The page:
We’ve all seen the lost dog reports. We worry about the dogs and wonder about the outcome. Today, I was one of those families who lost their dogs. And let me tell you, it was terrifying.
I let my dog out into the yard around 9:30 am one morning. It had been snowing for the past 3 days and they haven’t really had the opportunity to run around for a while so I had them stay out for a while.
Around 10:15, the my cable provider opened my gate and let them out. Rover ran off, like he tends to do. He has always been an explorer at heart. Jefferson followed him and Gidget, sweet little Gidget, went with the crowd. I did what any dog parent would do. I panicked. I called my local shelter with whom I am a board member and let them know, just in case someone called about them. I then called my local animal control who is run out of the sheriff’s office. Apparently, someone else had already called and reported “2 vicious Pit Bulls and a Chow chasing people” in my neighborhood.
I find this interesting and sad. Gidget is a therapy dog who visits schools to show kids how to interact with children. She is also a Cane Corso Mastiff mixed with a Bulldog, and not any of the breeds that are often considered “pit bull” and in no way shape or form “vicious”. Rover is a German Shepherd mixed with a Norwegian Elkhound. He is a senior citizen who spent his life as a blood donor dog and loves people. Jefferson, well, Jefferson is a dog that I would label “Pit Bull”. However, he loves people and other animals. He is currently in classes to earn his Canine Good Citizen and is also not at all “vicious”. The CDC recently came out against dog bite statistics by breed as eye witness accounts are so unreliable. That day, I got to see that up close.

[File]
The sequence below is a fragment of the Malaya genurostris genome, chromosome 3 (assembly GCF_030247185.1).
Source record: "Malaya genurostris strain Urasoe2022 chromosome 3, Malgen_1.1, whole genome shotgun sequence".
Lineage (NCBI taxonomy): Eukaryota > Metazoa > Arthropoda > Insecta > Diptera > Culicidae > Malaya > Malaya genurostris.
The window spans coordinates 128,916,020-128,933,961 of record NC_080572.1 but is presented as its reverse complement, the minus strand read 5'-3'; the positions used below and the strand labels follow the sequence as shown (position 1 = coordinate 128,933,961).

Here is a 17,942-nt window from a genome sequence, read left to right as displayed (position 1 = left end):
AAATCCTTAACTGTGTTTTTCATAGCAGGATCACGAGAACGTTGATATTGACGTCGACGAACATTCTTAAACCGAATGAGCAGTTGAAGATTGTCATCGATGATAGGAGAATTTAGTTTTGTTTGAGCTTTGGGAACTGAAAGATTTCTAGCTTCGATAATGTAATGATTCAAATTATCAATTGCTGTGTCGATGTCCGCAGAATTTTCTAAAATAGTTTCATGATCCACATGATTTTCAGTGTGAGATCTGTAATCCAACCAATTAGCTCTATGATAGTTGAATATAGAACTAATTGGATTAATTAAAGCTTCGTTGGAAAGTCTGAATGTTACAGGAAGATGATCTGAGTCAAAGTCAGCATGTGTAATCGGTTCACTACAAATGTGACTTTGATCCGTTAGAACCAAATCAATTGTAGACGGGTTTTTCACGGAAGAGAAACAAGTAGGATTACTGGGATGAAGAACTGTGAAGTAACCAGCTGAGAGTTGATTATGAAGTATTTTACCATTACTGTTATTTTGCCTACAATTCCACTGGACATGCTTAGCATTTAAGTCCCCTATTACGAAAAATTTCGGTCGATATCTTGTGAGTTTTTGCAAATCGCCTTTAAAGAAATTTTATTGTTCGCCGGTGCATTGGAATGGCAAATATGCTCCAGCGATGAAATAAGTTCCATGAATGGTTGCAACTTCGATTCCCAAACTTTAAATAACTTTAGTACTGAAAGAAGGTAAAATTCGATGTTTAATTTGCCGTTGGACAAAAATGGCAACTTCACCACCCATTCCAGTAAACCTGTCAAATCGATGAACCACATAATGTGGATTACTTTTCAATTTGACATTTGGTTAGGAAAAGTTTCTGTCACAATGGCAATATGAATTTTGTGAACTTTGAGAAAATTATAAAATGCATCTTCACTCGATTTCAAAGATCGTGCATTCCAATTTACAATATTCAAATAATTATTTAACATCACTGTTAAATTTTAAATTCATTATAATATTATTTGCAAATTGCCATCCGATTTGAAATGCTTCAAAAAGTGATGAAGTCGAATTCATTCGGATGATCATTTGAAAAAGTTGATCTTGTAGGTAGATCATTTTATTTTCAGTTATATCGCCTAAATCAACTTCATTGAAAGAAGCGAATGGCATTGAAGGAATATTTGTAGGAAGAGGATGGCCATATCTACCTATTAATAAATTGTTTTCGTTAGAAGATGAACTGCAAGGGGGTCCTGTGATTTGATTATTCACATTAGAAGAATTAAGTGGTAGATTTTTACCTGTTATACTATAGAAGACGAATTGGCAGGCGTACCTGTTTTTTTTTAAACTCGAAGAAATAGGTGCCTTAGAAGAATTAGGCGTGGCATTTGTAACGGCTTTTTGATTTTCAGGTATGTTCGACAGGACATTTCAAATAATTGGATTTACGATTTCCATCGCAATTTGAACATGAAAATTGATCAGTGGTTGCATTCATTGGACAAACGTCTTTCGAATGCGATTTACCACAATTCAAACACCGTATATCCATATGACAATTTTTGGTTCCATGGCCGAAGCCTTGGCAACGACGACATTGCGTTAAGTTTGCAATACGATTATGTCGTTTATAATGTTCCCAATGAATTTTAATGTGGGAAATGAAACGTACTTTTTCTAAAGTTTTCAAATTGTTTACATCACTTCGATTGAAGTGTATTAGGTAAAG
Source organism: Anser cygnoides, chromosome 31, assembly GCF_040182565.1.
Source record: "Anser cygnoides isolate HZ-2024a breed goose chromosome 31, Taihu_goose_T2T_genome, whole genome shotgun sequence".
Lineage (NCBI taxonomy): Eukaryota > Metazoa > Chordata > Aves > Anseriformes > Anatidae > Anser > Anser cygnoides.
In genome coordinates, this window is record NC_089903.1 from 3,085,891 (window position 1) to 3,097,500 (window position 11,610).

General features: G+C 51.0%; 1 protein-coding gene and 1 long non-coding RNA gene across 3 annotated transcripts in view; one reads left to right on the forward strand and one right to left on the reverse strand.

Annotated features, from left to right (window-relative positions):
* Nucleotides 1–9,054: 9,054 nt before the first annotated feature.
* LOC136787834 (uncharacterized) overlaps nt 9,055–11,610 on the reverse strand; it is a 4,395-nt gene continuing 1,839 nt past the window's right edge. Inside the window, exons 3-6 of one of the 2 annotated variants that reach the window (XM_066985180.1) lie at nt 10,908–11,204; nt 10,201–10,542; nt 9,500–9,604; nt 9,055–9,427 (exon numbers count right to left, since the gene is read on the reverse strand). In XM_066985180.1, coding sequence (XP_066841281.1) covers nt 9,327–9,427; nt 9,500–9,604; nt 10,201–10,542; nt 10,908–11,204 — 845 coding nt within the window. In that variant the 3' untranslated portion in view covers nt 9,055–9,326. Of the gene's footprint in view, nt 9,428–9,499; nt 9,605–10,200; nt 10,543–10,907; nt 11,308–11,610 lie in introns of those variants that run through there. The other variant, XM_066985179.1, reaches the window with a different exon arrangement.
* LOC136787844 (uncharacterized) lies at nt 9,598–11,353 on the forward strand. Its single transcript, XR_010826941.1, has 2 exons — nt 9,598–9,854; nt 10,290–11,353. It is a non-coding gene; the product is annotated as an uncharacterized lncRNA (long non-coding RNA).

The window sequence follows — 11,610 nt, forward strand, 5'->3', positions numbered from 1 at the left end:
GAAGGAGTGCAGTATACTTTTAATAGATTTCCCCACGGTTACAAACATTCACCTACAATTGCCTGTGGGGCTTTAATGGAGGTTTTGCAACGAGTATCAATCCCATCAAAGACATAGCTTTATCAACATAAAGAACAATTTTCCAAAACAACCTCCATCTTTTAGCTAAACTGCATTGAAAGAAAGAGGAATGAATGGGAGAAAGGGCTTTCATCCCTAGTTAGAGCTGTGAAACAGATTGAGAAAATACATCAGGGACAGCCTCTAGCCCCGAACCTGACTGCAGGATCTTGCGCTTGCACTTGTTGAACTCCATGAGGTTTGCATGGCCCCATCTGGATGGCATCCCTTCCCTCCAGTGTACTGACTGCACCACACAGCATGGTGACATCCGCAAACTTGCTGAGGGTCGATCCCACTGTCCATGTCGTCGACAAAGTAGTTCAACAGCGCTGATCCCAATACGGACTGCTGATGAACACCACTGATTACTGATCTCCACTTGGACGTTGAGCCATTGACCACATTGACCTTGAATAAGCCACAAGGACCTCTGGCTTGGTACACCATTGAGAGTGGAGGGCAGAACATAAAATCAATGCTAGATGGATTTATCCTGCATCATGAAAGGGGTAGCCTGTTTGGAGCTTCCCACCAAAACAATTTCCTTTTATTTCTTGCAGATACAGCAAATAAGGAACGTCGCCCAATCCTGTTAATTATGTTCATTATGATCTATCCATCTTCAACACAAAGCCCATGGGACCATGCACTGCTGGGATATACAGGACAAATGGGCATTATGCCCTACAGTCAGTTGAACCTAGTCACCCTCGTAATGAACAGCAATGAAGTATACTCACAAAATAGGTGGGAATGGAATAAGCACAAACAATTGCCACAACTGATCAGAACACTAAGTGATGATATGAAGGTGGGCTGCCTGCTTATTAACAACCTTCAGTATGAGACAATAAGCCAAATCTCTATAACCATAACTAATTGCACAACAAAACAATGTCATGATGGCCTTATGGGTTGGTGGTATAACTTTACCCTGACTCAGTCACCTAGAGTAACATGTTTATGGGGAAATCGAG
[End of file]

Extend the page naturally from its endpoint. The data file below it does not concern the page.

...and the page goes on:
I drove around the neighborhood looking for everyone. I also posted them on various social media outlets. Shortly after starting my search, I came across Rover. I told him to get in the car and he did so. Rover is by far the most street smart of the group. I wasn’t entirely surprised that he left the others behind. He got in the car and I drove him home. Upon arrival, I saw Jefferson in the driveway with a look that clearly said “Hey! How come he got to go for a ride in the car and I didn’t?”. Both of them went inside the house. But, by now I was really concerned about Gidget. Rover might leave her behind, but I couldn’t imagine Jefferson doing so. Gidget is not street smart at all. I fostered her mother when she was pregnant and Gidget was born into my care. She has been with me through her entire life. She has never been “out on the streets” and would have no idea how to get by. Not to mention, she’s not the brightest dog that I have ever had. She would not be able to get by without people.
I searched everywhere. Two of my wonderful friends came out to help. We have an amazing group of animal control officers in the area. They came out to help. Everyone was looking for her. Still, no such luck. Eventually, my friends went to print out flyers and I sat down and cried. It had been four hours. Where could she be? She’s pretty lazy so I couldn’t imagine that she went far, but I had checked everywhere and didn’t find her. I worried that she had been hit by a car ad was suffering somewhere. I worried that someone had her and I would never know. I worried about every possible “what if” there was. I cried because how could I let this happen? How could I lose this sweet creature? I was there when she was born and throughout her life. What if she was suffering and I wasn’t there to help her?
Finally, after the longest 4 hours of my life, the call came. She was hiding on someone’s porch and obviously terrified. The person had seen her picture on social media and called. Poor girl, all alone and so frightened. As soon as she saw us, her wiggle personality came back and she was just as happy to see us as we were to see her.
I have often seen the signs and thought “I wonder how they lost their dog, weren’t they paying attention?”. Well, now I know. I’m so glad that my story had a happy ending, and my thoughts are with those who may not have.